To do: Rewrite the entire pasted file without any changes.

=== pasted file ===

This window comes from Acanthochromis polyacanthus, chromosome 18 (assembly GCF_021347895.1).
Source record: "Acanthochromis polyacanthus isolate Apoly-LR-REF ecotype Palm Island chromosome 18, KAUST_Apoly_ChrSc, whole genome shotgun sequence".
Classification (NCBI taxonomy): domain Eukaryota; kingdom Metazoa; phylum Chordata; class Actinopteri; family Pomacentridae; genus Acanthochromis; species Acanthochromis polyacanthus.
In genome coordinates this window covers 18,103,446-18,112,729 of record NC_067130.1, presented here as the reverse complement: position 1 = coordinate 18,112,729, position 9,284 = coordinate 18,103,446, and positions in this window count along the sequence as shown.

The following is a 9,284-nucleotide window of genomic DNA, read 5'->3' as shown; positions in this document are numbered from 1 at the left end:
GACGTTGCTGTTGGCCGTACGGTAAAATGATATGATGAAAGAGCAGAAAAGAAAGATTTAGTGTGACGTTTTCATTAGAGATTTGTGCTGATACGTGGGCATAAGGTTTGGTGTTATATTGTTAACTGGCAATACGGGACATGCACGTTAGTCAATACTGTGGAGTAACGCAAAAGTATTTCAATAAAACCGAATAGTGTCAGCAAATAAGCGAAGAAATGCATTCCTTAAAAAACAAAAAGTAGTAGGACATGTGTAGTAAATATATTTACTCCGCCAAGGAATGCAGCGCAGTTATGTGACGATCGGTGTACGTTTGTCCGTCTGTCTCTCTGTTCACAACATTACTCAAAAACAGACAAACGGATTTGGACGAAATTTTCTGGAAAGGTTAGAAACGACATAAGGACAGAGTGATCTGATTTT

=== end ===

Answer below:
This window comes from Acanthochromis polyacanthus, chromosome 18 (assembly GCF_021347895.1).
Source record: "Acanthochromis polyacanthus isolate Apoly-LR-REF ecotype Palm Island chromosome 18, KAUST_Apoly_ChrSc, whole genome shotgun sequence".
Classification (NCBI taxonomy): domain Eukaryota; kingdom Metazoa; phylum Chordata; class Actinopteri; family Pomacentridae; genus Acanthochromis; species Acanthochromis polyacanthus.
In genome coordinates this window covers 18,103,446-18,112,729 of record NC_067130.1, presented here as the reverse complement: position 1 = coordinate 18,112,729, position 9,284 = coordinate 18,103,446, and positions in this window count along the sequence as shown.

The following is a 9,284-nucleotide window of genomic DNA, read 5'->3' as shown; positions in this document are numbered from 1 at the left end:
GACGTTGCTGTTGGCCGTACGGTAAAATGATATGATGAAAGAGCAGAAAAGAAAGATTTAGTGTGACGTTTTCATTAGAGATTTGTGCTGATACGTGGGCATAAGGTTTGGTGTTATATTGTTAACTGGCAATACGGGACATGCACGTTAGTCAATACTGTGGAGTAACGCAAAAGTATTTCAATAAAACCGAATAGTGTCAGCAAATAAGCGAAGAAATGCATTCCTTAAAAAACAAAAAGTAGTAGGACATGTGTAGTAAATATATTTACTCCGCCAAGGAATGCAGCGCAGTTATGTGACGATCGGTGTACGTTTGTCCGTCTGTCTCTCTGTTCACAACATTACTCAAAAACAGACAAACGGATTTGGACGAAATTTTCTGGAAAGGTTAGAAACGACATAAGGACAGAGTGATCTGATTTT